FARMINGTON — The demonstration on liberty horsemanship, a late addition to Farmington Fair on Saturday evening, Sept. 23, found the pulling ring stands more than two-thirds full.

The ever-popular demolition derby was getting underway near the racetrack grandstand while musicians performed to a packed audience in the park nearby.

Avery Allumbaugh and Patrick Sullivan, who met through Modern-Day Horsemanship and its associated Gamilah Unbridled were married last month at Acadia National Park. Avery, originally from Pittston reached out about scheduling a demonstration during the fair.

Avery Allumbaugh Sullivan gives a liberty horsemanship demonstration Saturday evening, Sept. 23, in the pulling ring at Farmington Fair. She is riding Indigo using a saddle pad without stirrups and no bridle while directing Tess beside her and Nostalgia with a whip. The whip serves as an extension of her arm. Pam Harnden/Livermore Falls Advertiser

“Liberty means freedom,” she said at the start of the demonstration. “We ask horses to connect with us using no ropes, no nothing.”

Avery spoke of the Gamilah Unbridled non-profit program where Patrick rode his Arabian horse, Gamilah “from California to Kentucky, in cities and over bridges with nothing over her head.”

Along the way they stopped to work with horse rescues and youth programs and worked with 17 different non-profits, she noted. “Some of the rescue horses were completely feral, had never been touched by humans,” she noted.


Through an application process, horses were selected then four months were spent getting them started before finding them homes, Avery said. All were trained with the liberty method, they had the choice to choose, she stated.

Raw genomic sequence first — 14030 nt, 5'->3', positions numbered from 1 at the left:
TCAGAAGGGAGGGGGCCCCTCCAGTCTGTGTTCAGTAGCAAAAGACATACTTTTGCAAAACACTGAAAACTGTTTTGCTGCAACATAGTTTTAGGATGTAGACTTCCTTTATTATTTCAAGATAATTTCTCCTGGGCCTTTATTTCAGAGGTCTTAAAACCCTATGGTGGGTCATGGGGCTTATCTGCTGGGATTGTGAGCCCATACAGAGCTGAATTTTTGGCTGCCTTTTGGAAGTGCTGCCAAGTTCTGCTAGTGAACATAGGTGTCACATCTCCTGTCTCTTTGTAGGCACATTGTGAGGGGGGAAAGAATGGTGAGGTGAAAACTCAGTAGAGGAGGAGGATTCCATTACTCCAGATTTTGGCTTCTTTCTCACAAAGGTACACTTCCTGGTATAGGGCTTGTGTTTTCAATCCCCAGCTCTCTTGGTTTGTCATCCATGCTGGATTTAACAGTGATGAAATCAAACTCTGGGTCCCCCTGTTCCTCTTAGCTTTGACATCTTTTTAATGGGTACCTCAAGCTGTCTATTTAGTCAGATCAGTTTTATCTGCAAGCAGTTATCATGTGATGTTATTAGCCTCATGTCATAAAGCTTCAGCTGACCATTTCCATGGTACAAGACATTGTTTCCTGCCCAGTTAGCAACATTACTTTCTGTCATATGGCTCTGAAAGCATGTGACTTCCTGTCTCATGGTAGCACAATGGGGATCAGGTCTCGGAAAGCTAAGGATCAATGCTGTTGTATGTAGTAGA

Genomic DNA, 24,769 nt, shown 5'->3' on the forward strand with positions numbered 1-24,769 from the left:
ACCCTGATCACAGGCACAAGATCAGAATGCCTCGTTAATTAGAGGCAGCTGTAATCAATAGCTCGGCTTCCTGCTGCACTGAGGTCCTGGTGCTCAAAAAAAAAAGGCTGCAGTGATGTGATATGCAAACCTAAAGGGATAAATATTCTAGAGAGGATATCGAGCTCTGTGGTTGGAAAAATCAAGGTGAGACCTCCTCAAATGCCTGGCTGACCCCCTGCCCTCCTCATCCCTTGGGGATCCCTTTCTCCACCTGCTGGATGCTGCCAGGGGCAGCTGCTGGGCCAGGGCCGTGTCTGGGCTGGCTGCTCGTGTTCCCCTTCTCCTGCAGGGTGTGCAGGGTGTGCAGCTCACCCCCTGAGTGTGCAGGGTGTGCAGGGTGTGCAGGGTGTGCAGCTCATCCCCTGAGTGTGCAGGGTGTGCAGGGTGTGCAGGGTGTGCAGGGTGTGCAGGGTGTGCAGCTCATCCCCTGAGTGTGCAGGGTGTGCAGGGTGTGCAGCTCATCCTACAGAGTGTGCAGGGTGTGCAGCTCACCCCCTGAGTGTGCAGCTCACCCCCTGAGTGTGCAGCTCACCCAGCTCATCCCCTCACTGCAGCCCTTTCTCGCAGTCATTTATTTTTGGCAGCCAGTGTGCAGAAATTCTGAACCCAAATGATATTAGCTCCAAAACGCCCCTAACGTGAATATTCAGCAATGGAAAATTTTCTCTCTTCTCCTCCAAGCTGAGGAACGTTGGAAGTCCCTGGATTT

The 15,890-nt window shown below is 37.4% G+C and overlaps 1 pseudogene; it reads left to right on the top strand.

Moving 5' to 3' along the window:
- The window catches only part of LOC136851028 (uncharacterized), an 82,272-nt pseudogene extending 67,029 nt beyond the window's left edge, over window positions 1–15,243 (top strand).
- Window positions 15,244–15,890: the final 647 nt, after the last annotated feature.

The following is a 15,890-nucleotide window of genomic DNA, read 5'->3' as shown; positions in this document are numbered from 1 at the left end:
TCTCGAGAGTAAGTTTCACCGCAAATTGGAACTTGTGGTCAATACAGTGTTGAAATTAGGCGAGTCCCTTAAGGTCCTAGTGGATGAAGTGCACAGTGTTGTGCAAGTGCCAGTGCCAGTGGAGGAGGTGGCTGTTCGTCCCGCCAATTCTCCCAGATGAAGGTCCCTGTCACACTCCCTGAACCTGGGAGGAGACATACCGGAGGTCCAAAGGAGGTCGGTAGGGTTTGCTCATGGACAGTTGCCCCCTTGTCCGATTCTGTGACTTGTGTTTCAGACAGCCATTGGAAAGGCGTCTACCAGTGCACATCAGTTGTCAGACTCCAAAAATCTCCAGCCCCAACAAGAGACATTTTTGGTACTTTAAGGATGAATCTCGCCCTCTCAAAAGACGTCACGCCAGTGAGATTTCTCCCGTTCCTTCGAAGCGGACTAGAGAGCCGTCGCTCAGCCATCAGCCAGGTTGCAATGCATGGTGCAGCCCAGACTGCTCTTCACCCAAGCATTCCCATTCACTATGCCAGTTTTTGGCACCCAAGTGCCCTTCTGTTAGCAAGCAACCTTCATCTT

Nostalgia, a former bucking horse yawns during a liberty horsemanship demonstration Saturday night, Sept. 23, in the pulling ring at Farmington Fairgrounds. Modern-Day Horsemanship rescued the horse through The Medicine Horse Project in Nevada. Avery Allumbaugh Sullivan explained horses yawn to let out stress. Pam Harnden/Livermore Falls Advertiser

Nostalgia, one of the horses used in the demonstration came from The Medicine Horse Project in Nevada, Avery said. “Based on the brands on her butt, she was believed to be from bucking stock,” she noted. “She was absolutely terrified. Now she is the kindest, sweetest horse. One and a half years ago you couldn’t get within 20 feet of her.

“Nostalgia was considered a throwaway. I worked with her in a new place, got her to connect with me.”

Horses can feel energy, are so sensitive, Avery stated. After Nostalgia yawned, she explained, “When a horse yawns it is a sign of letting out stress.”

Avery spoke of how riders often clamp down on a bit – the part of a bridle inserted in the horse’s mouth – without even realizing it. “In reality, a bit causes a lot of problems,” she noted.

Another horse, Indigo came from Pegasus Project, Inc., Avery said. A yearling at the time, she was one of close to 50 horses on a property that were being neglected, she noted. “I had to work really hard to touch her, then did ground work,” she stated. “Indigo would buck or bolt when I tried to ride her.”


During the demonstration, Avery rode Indigo using a saddle pad without stirrups and a loose-fitting rope around her neck. She was the only horse ridden as Leo, the horse Patrick had planned to ride became overstimulated with all the other activities going on near the pulling ring.